Monday, January 30, 2006

One Old Brown Shoe Falls In Slow Motion

Warning: long, rambling writer-porn ahead. Skip if that bores you.

Back in October I blogged some first lines; of the five works quoted there, one has sold, one I'm sending around, one needs some careful revising, one (the novel) is waiting for summer (at least), and one has been kicking my ass for the past two months.

This doesn't happen to me very often. Usually I know when a story is ready to be worked on and when it's not. But this one's been shifting under me since the beginning. Originally I thought I had it all clear in my head, and it would be a 2000-word piece that I could write in a couple of days. Right now it's at about 6000 words, and it's not quite finished. In the beginning I'd add a scene or a few lines in between doing homework or working on other, more pressing stories, not to mention the novel. And every time I came back to it I found it had elaborated upon itself, forged new connections that I hadn't expected, taken a new shape. It was exciting. But so, so frustrating. Trying to match the conception to the execution--sometimes the simple mechanics, the equivalent of getting a character across the room--has been making me crazy.

It's complicated still further by the way I write. I almost never start anything knowing how it's going to end. Sometimes I outline a bit as I go along, particularly with something long (like a novel--although with those, too, I started out not knowing how they would end). But if I start out with a specific idea of what's going to happen, all the urgency of telling myself the story evaporates, and writing becomes a chore. (I don't think I could ever sell a book based on a proposal.)

With this story, there are so many different threads moving through it (and I wish I could tell you more about it, I really do, because I'm excited about it; but I'm superstitious that way) that the struggle right now is finding a way to weave them back together in a way that satisfies. Not that there won't be loose (or frayed) ends, but that everything signifies in some way, right down to the kitchen sink. The things I don't want to lose have to justify their existence in the end, or they'll have to be cut in the revision.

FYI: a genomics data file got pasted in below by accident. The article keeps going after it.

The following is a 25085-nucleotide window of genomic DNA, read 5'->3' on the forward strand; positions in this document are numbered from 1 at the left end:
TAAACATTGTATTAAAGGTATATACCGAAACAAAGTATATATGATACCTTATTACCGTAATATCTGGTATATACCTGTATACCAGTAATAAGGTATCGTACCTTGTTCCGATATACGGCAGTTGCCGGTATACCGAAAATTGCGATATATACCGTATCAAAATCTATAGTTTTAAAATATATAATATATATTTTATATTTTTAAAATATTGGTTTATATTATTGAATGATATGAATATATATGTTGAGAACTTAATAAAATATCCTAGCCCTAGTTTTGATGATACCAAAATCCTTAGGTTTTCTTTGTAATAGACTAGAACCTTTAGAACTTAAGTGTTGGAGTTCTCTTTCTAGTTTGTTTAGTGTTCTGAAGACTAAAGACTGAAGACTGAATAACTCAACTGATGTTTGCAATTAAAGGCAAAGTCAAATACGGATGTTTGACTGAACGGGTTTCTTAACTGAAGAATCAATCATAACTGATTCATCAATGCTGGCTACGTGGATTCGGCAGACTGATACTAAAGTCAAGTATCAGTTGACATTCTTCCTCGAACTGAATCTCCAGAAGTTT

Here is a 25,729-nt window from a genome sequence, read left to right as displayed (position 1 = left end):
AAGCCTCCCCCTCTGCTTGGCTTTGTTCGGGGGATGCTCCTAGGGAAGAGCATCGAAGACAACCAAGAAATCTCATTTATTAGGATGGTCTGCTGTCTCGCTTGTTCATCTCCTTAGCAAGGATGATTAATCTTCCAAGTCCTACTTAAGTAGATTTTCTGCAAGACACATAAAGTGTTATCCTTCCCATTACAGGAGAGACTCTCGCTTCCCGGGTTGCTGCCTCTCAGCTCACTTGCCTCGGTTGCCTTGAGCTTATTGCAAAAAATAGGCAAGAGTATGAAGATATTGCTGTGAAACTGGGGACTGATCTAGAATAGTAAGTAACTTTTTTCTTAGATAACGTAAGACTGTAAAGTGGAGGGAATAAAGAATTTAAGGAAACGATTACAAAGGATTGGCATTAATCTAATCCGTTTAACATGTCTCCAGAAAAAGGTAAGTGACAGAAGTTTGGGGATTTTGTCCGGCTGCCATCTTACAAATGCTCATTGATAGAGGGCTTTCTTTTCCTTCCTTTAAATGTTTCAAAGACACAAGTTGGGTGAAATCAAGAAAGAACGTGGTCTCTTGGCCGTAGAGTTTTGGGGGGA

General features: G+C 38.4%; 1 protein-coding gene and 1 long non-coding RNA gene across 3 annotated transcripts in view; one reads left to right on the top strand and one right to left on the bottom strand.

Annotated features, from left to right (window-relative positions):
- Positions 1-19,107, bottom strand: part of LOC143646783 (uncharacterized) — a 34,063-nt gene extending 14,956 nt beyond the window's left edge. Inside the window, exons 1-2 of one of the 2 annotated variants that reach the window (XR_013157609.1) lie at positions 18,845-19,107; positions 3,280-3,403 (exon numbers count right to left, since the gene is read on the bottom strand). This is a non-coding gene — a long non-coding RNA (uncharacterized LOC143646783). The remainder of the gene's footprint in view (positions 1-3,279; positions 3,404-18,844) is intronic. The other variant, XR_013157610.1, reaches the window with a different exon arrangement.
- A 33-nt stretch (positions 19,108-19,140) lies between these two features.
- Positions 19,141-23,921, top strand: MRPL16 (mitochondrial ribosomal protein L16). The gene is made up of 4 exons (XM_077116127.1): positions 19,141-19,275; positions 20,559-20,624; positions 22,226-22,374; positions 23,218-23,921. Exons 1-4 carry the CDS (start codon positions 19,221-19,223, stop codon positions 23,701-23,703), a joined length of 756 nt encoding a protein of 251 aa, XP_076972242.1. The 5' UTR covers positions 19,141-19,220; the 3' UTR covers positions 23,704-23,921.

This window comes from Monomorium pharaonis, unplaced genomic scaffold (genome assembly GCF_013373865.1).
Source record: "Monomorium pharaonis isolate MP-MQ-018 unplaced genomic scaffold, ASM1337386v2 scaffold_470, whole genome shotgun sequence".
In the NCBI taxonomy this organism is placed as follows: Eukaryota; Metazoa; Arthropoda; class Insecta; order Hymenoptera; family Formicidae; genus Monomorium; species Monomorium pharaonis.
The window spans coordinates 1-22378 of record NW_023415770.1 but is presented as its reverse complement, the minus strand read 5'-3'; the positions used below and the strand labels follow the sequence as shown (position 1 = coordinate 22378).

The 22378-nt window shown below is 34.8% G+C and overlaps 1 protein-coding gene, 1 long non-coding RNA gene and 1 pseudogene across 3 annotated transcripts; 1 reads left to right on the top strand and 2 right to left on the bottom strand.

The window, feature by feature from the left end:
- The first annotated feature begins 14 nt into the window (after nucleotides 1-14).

So I took some advice and spent part of the weekend not writing. (I believe Meghan's exact words were: "I think you need a hobby besides writing.") Friday I messed with the guitar and watched a movie; Saturday I cleaned my room top to bottom. (It took all day. I have a lot of damn books.) Yesterday, I went to Letizia's, did my reading for class, and then did a diagram of the story. Nothing fancy, just a lot of names and arrows. I figured out which intersections were still needed for the story to pay off, and where they should happen. And now, I think I've got the damned thing figured out. I want to finish the draft tomorrow, and polish it on the weekend.

I suppose the only reason I post this is that it's amazing to me how this process changes, over time and from story to story. I wonder how many other folks have this experience. Sometimes I start from titles, sometimes from images, sometimes from first lines. Sometimes I write longhand, sometimes my drafts are completely typed, sometimes I do a bit of both. Sometimes a story takes two days to write, sometimes months. There's no consistency to it, and routines that work for one story do nothing for another. And yet as frustrating as this can be, there's nothing more satisfying that I've found. I know that some folks find books on writing useful; I never have. The best way to learn, for me, has been reading stories, and writing them.

I'll throw the question out there; do you have a set process? Do you know the ending before you start writing? Do you tell yourself the story before you write it?

9 Comments:

Anonymous Anonymous said...

That's nice, but where's the porn?

- H

(Now I'll go back and actually read the post.)

1:26 PM  
Anonymous Anonymous said...

Okay, back now. I've actually said, though maybe not to you, that I think it's a dangerous thing for a writer to get tooooo attached to the idea of My Process. Not 'cause it's a bad thing to know thyself and all that jazz, but...not all stories are the same. Not all stories are going to be writable in the same ways. It's easy, I think, to get so wrapped up in This Is How I Write that you don't know that _this_ story can't be written in that way.

Of course, I'm kind of in between methods right now, which is maybe why I feel this way. I'm treading the very murky waters between how I thought I wrote and how I apparently actually do write, at least on these stories, at least at this point.